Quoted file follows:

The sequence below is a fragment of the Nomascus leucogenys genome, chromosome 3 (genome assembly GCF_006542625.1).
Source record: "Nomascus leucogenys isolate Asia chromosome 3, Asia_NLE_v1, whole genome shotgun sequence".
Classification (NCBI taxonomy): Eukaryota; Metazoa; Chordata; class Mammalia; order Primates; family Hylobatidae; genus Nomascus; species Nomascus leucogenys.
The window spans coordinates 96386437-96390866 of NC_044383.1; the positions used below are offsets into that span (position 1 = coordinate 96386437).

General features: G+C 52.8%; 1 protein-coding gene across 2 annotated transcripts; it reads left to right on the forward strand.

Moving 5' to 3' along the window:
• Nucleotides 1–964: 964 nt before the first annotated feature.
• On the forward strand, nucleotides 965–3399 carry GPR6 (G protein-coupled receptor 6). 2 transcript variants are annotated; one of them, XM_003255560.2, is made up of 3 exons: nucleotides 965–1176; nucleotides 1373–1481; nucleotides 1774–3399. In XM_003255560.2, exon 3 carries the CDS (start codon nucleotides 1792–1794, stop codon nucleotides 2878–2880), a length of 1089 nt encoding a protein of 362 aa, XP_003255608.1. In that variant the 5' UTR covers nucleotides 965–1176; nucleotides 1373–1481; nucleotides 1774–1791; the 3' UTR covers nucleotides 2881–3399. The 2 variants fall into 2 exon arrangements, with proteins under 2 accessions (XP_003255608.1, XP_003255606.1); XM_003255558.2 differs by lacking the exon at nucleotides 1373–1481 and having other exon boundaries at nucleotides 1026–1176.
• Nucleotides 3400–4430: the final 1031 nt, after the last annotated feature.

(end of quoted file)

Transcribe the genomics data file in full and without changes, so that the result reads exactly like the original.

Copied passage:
The sequence below is a fragment of the Nomascus leucogenys genome, chromosome 3 (genome assembly GCF_006542625.1).
Source record: "Nomascus leucogenys isolate Asia chromosome 3, Asia_NLE_v1, whole genome shotgun sequence".
Classification (NCBI taxonomy): Eukaryota; Metazoa; Chordata; class Mammalia; order Primates; family Hylobatidae; genus Nomascus; species Nomascus leucogenys.
The window spans coordinates 96386437-96390866 of NC_044383.1; the positions used below are offsets into that span (position 1 = coordinate 96386437).

General features: G+C 52.8%; 1 protein-coding gene across 2 annotated transcripts; it reads left to right on the forward strand.

Moving 5' to 3' along the window:
• Nucleotides 1–964: 964 nt before the first annotated feature.
• On the forward strand, nucleotides 965–3399 carry GPR6 (G protein-coupled receptor 6). 2 transcript variants are annotated; one of them, XM_003255560.2, is made up of 3 exons: nucleotides 965–1176; nucleotides 1373–1481; nucleotides 1774–3399. In XM_003255560.2, exon 3 carries the CDS (start codon nucleotides 1792–1794, stop codon nucleotides 2878–2880), a length of 1089 nt encoding a protein of 362 aa, XP_003255608.1. In that variant the 5' UTR covers nucleotides 965–1176; nucleotides 1373–1481; nucleotides 1774–1791; the 3' UTR covers nucleotides 2881–3399. The 2 variants fall into 2 exon arrangements, with proteins under 2 accessions (XP_003255608.1, XP_003255606.1); XM_003255558.2 differs by lacking the exon at nucleotides 1373–1481 and having other exon boundaries at nucleotides 1026–1176.
• Nucleotides 3400–4430: the final 1031 nt, after the last annotated feature.